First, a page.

See a roughly contemporary
pad, Society, and
a "silent purchase"
ad for Modess, 1928.
Other Modess ads:
1931,"Modess . . . . because"
ads, the French
Modess, and the German "Freedom"
(Kimberly-Clark) for teens.
See a prototype
of the first Kotex ad.
See more Kotex items:
Ad 1928 (Sears and
Roebuck catalog) - Marjorie May's Twelfth
Birthday (booklet for girls, 1928,
Australian edition; there are many links
here to Kotex items) - 1920s booklet in
Spanish showing disposal
method - box
from about 1969 - Preparing
Womanhood (1920s, booklet for girls)
- "Are you in the
know?" ads (Kotex) (1949)(1953)(1964)(booklet, 1956) -
See more ads on the Ads
for Teenagers main page
The pefect menstrual pad 3 (1 2 4 4a 5):
step-ins, deodorant powder and cream
"Report of Gilbreth,
Inc.," to the Johnson & Johnson
Company, 1 January 1927, about
how to improve the company's menstrual
products, especially with regard to
competition with Kotex pads
an early 1990s Kotex
napkin belt, essentially
the same as one from the
1920s. Clasps hold the
pad to it, although pins
could be used.
part of the exhibit in
the actual MUM museum.
Take a tour!)
About half of the women who
responded to the survey used elastic belts (closest
mannequin in the photo)
to hold their pads in place and
usually could not remember what
brand it was. They overwhelmingly
pins to attach pads to
the belt - remember the Tampax ads
crowing "no pins"? - because
the clasps that came with many
belts could fail. And they avoided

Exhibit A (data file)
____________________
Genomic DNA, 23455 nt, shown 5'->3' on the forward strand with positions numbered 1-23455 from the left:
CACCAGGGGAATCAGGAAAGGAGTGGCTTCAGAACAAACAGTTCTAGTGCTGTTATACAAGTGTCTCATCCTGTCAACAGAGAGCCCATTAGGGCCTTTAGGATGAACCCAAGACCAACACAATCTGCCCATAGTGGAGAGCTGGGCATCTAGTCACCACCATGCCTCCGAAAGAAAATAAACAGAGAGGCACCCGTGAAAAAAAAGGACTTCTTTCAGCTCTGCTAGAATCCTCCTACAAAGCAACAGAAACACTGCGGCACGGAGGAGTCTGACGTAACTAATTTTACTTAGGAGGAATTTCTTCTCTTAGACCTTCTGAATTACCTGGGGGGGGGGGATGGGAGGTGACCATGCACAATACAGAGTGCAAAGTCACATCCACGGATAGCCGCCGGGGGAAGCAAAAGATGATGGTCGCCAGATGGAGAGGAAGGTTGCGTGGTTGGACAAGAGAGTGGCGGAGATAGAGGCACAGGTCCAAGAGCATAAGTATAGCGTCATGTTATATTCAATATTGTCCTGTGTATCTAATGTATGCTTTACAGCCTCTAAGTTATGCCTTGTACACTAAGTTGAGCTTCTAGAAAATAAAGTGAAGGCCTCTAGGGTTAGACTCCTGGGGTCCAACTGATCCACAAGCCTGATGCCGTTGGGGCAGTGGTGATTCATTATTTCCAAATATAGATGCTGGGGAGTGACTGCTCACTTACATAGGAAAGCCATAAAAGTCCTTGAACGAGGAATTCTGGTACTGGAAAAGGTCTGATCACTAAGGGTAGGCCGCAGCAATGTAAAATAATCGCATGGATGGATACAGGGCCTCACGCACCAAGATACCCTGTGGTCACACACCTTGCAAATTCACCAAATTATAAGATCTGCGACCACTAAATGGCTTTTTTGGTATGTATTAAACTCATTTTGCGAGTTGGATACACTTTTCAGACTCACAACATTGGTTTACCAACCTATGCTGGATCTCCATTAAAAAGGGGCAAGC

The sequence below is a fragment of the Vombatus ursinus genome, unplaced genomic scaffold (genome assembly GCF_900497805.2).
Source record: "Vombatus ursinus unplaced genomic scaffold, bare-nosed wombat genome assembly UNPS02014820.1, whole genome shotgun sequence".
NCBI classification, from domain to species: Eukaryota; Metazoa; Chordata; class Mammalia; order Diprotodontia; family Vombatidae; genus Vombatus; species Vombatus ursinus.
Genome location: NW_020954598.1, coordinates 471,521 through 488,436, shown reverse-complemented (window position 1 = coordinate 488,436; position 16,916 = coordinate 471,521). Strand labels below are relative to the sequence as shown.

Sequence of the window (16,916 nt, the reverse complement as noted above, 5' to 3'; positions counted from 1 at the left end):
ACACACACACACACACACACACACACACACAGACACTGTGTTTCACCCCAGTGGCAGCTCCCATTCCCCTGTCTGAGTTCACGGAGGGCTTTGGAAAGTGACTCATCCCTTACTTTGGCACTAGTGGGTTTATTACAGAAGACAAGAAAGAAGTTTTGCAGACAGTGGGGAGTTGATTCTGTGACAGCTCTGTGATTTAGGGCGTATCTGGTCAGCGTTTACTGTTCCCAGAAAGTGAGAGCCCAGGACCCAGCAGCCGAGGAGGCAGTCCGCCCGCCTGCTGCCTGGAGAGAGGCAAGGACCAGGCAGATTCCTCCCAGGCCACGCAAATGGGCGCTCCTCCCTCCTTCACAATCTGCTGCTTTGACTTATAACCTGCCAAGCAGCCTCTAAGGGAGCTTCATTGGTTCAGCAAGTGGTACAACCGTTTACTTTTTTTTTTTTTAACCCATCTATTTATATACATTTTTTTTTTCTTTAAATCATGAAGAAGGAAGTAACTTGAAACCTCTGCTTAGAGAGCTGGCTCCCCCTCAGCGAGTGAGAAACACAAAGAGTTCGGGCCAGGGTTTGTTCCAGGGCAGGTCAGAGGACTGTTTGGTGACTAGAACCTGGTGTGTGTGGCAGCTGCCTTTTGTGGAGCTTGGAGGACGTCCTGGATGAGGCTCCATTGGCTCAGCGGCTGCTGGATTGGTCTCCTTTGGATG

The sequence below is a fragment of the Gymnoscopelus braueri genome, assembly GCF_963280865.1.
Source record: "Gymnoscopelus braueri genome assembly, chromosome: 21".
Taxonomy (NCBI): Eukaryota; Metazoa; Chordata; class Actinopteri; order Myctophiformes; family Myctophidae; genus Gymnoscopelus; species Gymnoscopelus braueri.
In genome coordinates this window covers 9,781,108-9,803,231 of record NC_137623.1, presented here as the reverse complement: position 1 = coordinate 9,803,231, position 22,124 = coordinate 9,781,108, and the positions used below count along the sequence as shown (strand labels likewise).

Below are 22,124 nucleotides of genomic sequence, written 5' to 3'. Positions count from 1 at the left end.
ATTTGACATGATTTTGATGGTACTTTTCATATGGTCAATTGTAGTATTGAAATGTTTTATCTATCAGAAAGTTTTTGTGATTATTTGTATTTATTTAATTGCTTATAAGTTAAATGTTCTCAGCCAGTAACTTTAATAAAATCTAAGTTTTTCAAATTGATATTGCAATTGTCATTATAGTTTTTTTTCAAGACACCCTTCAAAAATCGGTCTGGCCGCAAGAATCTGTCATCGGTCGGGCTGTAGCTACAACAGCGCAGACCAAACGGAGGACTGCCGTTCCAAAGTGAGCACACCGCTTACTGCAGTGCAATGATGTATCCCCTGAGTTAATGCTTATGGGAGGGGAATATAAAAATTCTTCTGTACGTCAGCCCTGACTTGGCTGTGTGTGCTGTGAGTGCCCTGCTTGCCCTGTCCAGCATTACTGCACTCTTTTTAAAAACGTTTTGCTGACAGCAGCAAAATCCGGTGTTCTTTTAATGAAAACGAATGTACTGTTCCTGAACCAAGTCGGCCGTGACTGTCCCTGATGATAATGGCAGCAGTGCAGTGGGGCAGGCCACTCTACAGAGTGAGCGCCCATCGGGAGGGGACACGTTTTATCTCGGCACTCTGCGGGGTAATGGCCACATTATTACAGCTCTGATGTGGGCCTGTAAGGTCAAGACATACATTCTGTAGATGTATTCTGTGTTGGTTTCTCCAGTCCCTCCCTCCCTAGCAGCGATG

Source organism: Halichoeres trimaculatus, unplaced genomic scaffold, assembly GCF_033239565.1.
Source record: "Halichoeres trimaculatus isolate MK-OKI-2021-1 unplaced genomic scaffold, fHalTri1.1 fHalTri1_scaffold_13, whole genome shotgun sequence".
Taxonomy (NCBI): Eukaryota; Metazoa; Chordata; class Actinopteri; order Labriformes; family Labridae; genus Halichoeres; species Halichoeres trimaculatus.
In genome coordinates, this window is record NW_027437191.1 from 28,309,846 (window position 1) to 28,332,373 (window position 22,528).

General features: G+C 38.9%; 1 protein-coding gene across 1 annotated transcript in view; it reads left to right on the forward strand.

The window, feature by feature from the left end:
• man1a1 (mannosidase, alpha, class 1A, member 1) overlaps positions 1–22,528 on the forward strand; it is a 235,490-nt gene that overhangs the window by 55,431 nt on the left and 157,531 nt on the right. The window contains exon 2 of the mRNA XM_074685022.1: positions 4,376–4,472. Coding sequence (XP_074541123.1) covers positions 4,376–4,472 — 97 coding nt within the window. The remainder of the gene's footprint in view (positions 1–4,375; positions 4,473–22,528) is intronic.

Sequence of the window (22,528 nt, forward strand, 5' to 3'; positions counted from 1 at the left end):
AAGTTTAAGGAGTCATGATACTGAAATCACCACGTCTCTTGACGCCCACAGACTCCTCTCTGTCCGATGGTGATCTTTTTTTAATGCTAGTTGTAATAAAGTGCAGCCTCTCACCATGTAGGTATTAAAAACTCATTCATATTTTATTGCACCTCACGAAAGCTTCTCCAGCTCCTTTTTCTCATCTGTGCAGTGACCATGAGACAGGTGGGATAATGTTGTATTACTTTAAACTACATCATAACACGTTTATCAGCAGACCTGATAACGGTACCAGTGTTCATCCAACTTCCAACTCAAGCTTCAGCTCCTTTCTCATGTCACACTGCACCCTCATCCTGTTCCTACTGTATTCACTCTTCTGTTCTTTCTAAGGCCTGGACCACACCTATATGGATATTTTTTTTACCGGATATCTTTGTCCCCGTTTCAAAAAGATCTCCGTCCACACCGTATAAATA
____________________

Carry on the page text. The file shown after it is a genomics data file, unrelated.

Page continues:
belts that came apart to be
buttoned on, because they too
often failed. That meant that
women usually put the belt on over
their heads and wore them either
at waist or low on the hips. Some
women made their own from gauze,
elastic or ribbon.
Few women, 162, liked "sanitary
aprons" because they had a
rubber odor, faded or turned
yellow or gray with washing, tore
easily and slipped and twisted.
The report doesn't recommend rubber
bloomers, but seems to say
they are popular, [continued
Above is a Hickory brand
step-in from an ad in
the June 1926 McCall's Magazine
(U.S.A.). From the ad: "Wear them
under your knickers this summer.
This style, in cool mesh and
light rubber . . . ."
belts for pads.)
which might be a typo (it is not
an item in the statistics table).
They trap moisture, which is not
healthy. A high school faculty
member said, "The ideal thing
would be to get protection enough
in the napkin."
Gilbreth preferred rubber step-ins
(at left and here - 67
wrote that they used them) to
aprons and bloomers because they
didn't become hot or slip, "but it
is a nuisance to have to wear so
much rubber when only a little is
needed. . . . [A] small rubber
insert in the back . . . would
give ample protection."
Many women, 370, powdered their
pads, but just a few used Mum cream
(yes, Mum) or Amolin
The copy of the report that I
read, which might be unique,
rests in the special collections
of Purdue University, West
Lafayette, Indiana, U.S.A. Dr.
Gilbreth was the first woman
engineering professor at Purdue.
1999 Harry Finley. It is illegal
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